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Topic: Advice on Packing/Shipping Ceramic Art?  (Read 1864 times)
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« on: May 18, 2012 07:19:16 PM »

Hello, all.  I couldn't find the answer to this question, so hopefully someone here knows what I can do. (Also: I hope I didn't miss it somewhere!)

I've been taking this ceramics class at my local JCC for about six years now, and as a result have an apartment full of ceramic monsters friends all over the place.

This fall, I'm going to be moving from San Francisco to New York City. I plan on shipping most of the stuff in my apartment via one of those PODS portable storage thingies, but I have no idea how to wrap and pack my babies so that they will arrive in NY damage-free.  Some of them are pretty sturdy and don't have dangling parts, but then there are ones like the two pictured below:

Absinthe 3 Quarters by Eapa, on Flickr

Bruce 14 by Eapa, on Flickr

I just know that something's going to bonk them and snap off their legs or something like that.

Does anyone have any suggestions for me?  Have any of you gone through what I'm about to go through, and have any advice that worked?  I'm just worried I'll be unpacking in my new apartment, and find all my work has turned into clay dust in the trip over.

Snake boobs get in the way of slithering.

I blog about my life adventures, and sometimes even the things I make: http://snakeboobs.blogspot.com/
« Reply #1 on: May 18, 2012 07:30:45 PM »

Those are so cool nice job. So real like to.
« Reply #2 on: May 19, 2012 04:23:31 AM »

Hi there..my sister sells a ton of stuff on ebay and she uses the box in a box method when she ships..
pack the item(s) in a box with padding, then put that box in a bigger box and pad with newspapers or, since you're moving, you could stuff with towels, blankets, winter clothes, etc. just make sure the items are well padded and don't move around in the inner box and make sure the inner box doesn't move around in the bigger box..good luck!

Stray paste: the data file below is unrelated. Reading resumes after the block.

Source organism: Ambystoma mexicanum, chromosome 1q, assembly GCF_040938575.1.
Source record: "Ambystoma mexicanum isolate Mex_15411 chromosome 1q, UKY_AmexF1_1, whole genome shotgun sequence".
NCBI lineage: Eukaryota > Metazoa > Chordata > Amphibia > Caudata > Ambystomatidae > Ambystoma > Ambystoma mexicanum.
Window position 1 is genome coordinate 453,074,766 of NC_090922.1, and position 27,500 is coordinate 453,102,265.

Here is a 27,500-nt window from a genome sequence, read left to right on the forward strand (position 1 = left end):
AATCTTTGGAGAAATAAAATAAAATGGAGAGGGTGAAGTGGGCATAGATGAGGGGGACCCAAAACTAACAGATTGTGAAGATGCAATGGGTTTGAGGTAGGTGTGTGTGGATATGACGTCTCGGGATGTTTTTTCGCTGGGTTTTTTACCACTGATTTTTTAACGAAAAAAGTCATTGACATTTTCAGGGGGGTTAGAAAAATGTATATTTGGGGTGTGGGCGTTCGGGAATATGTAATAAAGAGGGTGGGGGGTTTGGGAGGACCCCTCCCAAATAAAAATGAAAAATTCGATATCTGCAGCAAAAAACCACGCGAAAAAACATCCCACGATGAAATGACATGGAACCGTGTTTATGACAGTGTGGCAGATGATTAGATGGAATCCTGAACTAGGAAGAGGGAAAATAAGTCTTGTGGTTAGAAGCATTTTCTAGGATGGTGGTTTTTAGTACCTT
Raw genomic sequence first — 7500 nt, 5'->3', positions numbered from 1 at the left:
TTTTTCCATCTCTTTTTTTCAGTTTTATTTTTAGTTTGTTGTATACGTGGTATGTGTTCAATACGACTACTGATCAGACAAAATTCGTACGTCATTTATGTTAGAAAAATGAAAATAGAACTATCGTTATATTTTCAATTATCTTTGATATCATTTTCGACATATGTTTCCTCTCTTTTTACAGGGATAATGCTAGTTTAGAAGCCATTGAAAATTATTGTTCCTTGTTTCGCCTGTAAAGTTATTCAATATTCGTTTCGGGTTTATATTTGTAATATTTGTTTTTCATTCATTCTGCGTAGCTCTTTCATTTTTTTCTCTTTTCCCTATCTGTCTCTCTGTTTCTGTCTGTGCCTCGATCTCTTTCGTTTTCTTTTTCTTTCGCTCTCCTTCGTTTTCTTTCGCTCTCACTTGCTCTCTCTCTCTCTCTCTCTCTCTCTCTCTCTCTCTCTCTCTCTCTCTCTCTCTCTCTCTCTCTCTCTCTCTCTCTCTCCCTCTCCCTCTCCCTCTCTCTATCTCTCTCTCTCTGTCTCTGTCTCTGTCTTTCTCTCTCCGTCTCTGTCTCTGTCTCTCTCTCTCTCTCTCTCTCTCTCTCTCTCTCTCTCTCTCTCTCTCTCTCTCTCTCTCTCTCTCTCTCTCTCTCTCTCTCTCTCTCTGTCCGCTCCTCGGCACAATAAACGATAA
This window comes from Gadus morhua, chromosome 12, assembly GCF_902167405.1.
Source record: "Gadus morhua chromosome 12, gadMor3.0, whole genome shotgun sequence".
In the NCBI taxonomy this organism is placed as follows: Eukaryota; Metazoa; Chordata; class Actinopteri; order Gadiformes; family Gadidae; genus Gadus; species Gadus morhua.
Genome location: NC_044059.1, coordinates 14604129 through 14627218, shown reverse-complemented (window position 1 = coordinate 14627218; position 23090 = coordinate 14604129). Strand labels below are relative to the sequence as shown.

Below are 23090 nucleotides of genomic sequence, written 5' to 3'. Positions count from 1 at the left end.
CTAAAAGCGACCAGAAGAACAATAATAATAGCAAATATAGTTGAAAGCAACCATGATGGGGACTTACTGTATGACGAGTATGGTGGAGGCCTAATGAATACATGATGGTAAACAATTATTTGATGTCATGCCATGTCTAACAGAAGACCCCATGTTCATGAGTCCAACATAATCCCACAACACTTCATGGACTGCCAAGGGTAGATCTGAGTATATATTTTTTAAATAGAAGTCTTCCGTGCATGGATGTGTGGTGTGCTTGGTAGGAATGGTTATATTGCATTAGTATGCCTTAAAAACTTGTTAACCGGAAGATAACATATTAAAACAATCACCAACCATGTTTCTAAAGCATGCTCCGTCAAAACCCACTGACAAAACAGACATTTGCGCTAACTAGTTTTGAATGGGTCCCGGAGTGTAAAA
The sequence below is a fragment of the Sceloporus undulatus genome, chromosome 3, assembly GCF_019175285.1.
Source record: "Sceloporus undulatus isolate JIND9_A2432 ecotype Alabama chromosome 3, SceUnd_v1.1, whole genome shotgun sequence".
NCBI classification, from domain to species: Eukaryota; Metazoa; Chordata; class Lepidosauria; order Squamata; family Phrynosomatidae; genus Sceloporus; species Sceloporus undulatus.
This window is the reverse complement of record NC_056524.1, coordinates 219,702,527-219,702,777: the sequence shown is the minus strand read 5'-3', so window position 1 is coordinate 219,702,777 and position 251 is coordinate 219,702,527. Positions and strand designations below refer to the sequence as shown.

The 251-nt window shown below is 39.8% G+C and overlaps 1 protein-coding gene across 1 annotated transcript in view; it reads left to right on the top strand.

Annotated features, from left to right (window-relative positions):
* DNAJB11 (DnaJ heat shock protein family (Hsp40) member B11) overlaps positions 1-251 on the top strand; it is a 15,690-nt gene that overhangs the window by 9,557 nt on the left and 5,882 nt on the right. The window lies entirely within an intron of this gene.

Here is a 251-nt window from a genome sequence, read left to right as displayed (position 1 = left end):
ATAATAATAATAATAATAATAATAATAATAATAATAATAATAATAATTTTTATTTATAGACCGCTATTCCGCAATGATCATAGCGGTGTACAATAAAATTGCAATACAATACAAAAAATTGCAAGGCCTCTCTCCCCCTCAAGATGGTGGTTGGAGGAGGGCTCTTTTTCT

« Reply #3 on: May 19, 2012 04:26:10 AM »

I forgot to mention how awesome your work is!
« Reply #4 on: May 22, 2012 09:04:03 AM »

Yeah double boxing is quite a common method, I try and always have an inch if not more of packing material between the edge of the box and the object inside. I'd really recommend bubble wrap and foam chips of some kind. Blankets will work too if your not wanting to pay too much for materials. Id also separate them out into different boxes, sometimes Ive overpacked boxes as well which is also a problem...

http://www.littlewrenpottery.co.uk Hand thrown stoneware pottery
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« Reply #5 on: May 22, 2012 10:19:56 AM »

I would also recommend bubble wrap around them.

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« Reply #6 on: May 23, 2012 07:41:44 AM »

Thank you, everyone! Smiley  I had a feeling box-in-a-box would be the way to go, but it's nice to have some confirmation that it actually works. I'm still going to be nervous about my darlings, but now I know how to ensure that at least some of them make it through.

Now just to find a million (okay, only 20 to 25) smaller boxes in various sizes that will all fit inside a bigger box. And hopefully an inexpensive biodegradable packing peanut.

Snake boobs get in the way of slithering.

I blog about my life adventures, and sometimes even the things I make: http://snakeboobs.blogspot.com/
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